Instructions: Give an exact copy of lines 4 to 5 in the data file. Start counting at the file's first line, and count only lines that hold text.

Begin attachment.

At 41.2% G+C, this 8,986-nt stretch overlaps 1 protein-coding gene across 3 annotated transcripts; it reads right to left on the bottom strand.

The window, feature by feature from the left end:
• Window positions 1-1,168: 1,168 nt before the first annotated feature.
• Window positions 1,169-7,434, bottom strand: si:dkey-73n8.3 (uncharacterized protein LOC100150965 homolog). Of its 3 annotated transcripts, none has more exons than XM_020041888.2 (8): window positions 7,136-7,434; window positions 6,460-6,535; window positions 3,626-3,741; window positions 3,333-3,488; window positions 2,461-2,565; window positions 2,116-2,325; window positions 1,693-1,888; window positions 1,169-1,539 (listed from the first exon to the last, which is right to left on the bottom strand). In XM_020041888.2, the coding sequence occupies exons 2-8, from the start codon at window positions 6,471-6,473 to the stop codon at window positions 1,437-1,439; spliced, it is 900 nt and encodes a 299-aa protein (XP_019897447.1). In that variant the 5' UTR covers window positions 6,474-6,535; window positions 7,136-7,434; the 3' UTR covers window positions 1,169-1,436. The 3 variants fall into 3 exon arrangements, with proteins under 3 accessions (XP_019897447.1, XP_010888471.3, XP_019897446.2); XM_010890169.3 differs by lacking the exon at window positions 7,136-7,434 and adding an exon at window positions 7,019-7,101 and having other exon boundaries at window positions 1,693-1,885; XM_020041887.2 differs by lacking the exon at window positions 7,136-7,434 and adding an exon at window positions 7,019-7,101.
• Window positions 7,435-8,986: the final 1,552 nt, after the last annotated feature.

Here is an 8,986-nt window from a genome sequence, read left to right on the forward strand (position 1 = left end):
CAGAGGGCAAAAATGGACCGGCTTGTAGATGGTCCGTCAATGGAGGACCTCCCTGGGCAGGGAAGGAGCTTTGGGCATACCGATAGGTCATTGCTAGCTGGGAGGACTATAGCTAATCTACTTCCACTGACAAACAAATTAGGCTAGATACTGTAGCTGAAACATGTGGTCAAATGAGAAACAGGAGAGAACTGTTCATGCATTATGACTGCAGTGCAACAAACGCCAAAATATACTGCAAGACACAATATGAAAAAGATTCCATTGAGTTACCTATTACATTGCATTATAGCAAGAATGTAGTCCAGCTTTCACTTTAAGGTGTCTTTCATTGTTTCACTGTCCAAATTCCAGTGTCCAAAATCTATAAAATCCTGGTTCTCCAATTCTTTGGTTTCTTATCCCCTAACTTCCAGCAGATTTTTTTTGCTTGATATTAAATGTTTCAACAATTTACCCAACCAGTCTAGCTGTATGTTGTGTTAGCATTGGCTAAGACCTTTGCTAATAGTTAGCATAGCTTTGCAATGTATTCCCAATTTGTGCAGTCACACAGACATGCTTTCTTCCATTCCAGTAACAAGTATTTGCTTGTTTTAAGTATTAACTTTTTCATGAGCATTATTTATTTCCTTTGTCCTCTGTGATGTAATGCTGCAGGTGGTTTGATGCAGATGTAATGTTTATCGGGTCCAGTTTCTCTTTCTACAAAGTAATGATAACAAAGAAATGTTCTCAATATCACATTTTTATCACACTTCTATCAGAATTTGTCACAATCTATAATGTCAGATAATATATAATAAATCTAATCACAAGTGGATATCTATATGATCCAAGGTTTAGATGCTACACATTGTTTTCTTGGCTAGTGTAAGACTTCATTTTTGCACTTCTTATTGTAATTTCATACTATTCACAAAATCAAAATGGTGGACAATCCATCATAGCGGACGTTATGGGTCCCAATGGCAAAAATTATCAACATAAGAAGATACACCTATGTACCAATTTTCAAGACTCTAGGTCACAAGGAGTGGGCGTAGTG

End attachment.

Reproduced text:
• Window positions 1,169-7,434, bottom strand: si:dkey-73n8.3 (uncharacterized protein LOC100150965 homolog). Of its 3 annotated transcripts, none has more exons than XM_020041888.2 (8): window positions 7,136-7,434; window positions 6,460-6,535; window positions 3,626-3,741; window positions 3,333-3,488; window positions 2,461-2,565; window positions 2,116-2,325; window positions 1,693-1,888; window positions 1,169-1,539 (listed from the first exon to the last, which is right to left on the bottom strand). In XM_020041888.2, the coding sequence occupies exons 2-8, from the start codon at window positions 6,471-6,473 to the stop codon at window positions 1,437-1,439; spliced, it is 900 nt and encodes a 299-aa protein (XP_019897447.1). In that variant the 5' UTR covers window positions 6,474-6,535; window positions 7,136-7,434; the 3' UTR covers window positions 1,169-1,436. The 3 variants fall into 3 exon arrangements, with proteins under 3 accessions (XP_019897447.1, XP_010888471.3, XP_019897446.2); XM_010890169.3 differs by lacking the exon at window positions 7,136-7,434 and adding an exon at window positions 7,019-7,101 and having other exon boundaries at window positions 1,693-1,885; XM_020041887.2 differs by lacking the exon at window positions 7,136-7,434 and adding an exon at window positions 7,019-7,101.
• Window positions 7,435-8,986: the final 1,552 nt, after the last annotated feature.